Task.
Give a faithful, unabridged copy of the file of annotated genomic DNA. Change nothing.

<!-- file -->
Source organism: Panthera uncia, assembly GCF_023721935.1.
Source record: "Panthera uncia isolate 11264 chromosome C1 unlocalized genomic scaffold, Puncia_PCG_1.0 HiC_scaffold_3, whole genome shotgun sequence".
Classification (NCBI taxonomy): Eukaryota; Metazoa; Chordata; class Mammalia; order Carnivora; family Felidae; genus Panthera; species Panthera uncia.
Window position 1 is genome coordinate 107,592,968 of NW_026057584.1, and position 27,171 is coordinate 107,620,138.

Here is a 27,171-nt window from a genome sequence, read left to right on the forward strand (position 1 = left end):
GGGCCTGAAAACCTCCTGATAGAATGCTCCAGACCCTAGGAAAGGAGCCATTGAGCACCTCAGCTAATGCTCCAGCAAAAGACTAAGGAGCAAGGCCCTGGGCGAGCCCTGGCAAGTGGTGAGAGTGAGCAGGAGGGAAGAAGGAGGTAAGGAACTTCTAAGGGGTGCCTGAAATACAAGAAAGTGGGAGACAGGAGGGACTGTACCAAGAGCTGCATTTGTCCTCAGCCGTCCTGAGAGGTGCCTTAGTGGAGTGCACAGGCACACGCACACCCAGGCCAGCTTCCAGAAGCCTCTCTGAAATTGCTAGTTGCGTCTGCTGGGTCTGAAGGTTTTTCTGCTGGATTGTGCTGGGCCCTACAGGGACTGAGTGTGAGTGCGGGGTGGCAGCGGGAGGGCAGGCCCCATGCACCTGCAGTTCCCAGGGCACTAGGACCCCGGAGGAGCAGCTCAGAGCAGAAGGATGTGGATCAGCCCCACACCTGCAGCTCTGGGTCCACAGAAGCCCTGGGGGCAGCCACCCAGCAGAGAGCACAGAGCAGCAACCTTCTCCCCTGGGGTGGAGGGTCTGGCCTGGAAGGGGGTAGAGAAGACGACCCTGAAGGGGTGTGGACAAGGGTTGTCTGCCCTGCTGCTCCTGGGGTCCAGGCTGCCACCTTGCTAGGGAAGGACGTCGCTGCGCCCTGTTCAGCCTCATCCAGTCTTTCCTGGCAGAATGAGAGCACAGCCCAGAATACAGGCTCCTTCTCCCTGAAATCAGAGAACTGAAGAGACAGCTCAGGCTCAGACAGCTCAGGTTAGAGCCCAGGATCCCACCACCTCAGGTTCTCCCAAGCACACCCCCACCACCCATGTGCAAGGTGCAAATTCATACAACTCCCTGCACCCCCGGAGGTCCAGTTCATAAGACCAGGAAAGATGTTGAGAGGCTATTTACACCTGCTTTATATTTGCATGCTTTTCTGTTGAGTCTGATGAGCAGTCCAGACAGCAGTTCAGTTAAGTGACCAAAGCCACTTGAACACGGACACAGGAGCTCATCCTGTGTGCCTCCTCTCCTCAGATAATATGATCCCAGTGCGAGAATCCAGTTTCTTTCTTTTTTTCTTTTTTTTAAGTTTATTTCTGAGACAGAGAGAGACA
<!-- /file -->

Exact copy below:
Source organism: Panthera uncia, assembly GCF_023721935.1.
Source record: "Panthera uncia isolate 11264 chromosome C1 unlocalized genomic scaffold, Puncia_PCG_1.0 HiC_scaffold_3, whole genome shotgun sequence".
Classification (NCBI taxonomy): Eukaryota; Metazoa; Chordata; class Mammalia; order Carnivora; family Felidae; genus Panthera; species Panthera uncia.
Window position 1 is genome coordinate 107,592,968 of NW_026057584.1, and position 27,171 is coordinate 107,620,138.

Here is a 27,171-nt window from a genome sequence, read left to right on the forward strand (position 1 = left end):
GGGCCTGAAAACCTCCTGATAGAATGCTCCAGACCCTAGGAAAGGAGCCATTGAGCACCTCAGCTAATGCTCCAGCAAAAGACTAAGGAGCAAGGCCCTGGGCGAGCCCTGGCAAGTGGTGAGAGTGAGCAGGAGGGAAGAAGGAGGTAAGGAACTTCTAAGGGGTGCCTGAAATACAAGAAAGTGGGAGACAGGAGGGACTGTACCAAGAGCTGCATTTGTCCTCAGCCGTCCTGAGAGGTGCCTTAGTGGAGTGCACAGGCACACGCACACCCAGGCCAGCTTCCAGAAGCCTCTCTGAAATTGCTAGTTGCGTCTGCTGGGTCTGAAGGTTTTTCTGCTGGATTGTGCTGGGCCCTACAGGGACTGAGTGTGAGTGCGGGGTGGCAGCGGGAGGGCAGGCCCCATGCACCTGCAGTTCCCAGGGCACTAGGACCCCGGAGGAGCAGCTCAGAGCAGAAGGATGTGGATCAGCCCCACACCTGCAGCTCTGGGTCCACAGAAGCCCTGGGGGCAGCCACCCAGCAGAGAGCACAGAGCAGCAACCTTCTCCCCTGGGGTGGAGGGTCTGGCCTGGAAGGGGGTAGAGAAGACGACCCTGAAGGGGTGTGGACAAGGGTTGTCTGCCCTGCTGCTCCTGGGGTCCAGGCTGCCACCTTGCTAGGGAAGGACGTCGCTGCGCCCTGTTCAGCCTCATCCAGTCTTTCCTGGCAGAATGAGAGCACAGCCCAGAATACAGGCTCCTTCTCCCTGAAATCAGAGAACTGAAGAGACAGCTCAGGCTCAGACAGCTCAGGTTAGAGCCCAGGATCCCACCACCTCAGGTTCTCCCAAGCACACCCCCACCACCCATGTGCAAGGTGCAAATTCATACAACTCCCTGCACCCCCGGAGGTCCAGTTCATAAGACCAGGAAAGATGTTGAGAGGCTATTTACACCTGCTTTATATTTGCATGCTTTTCTGTTGAGTCTGATGAGCAGTCCAGACAGCAGTTCAGTTAAGTGACCAAAGCCACTTGAACACGGACACAGGAGCTCATCCTGTGTGCCTCCTCTCCTCAGATAATATGATCCCAGTGCGAGAATCCAGTTTCTTTCTTTTTTTCTTTTTTTTAAGTTTATTTCTGAGACAGAGAGAGACA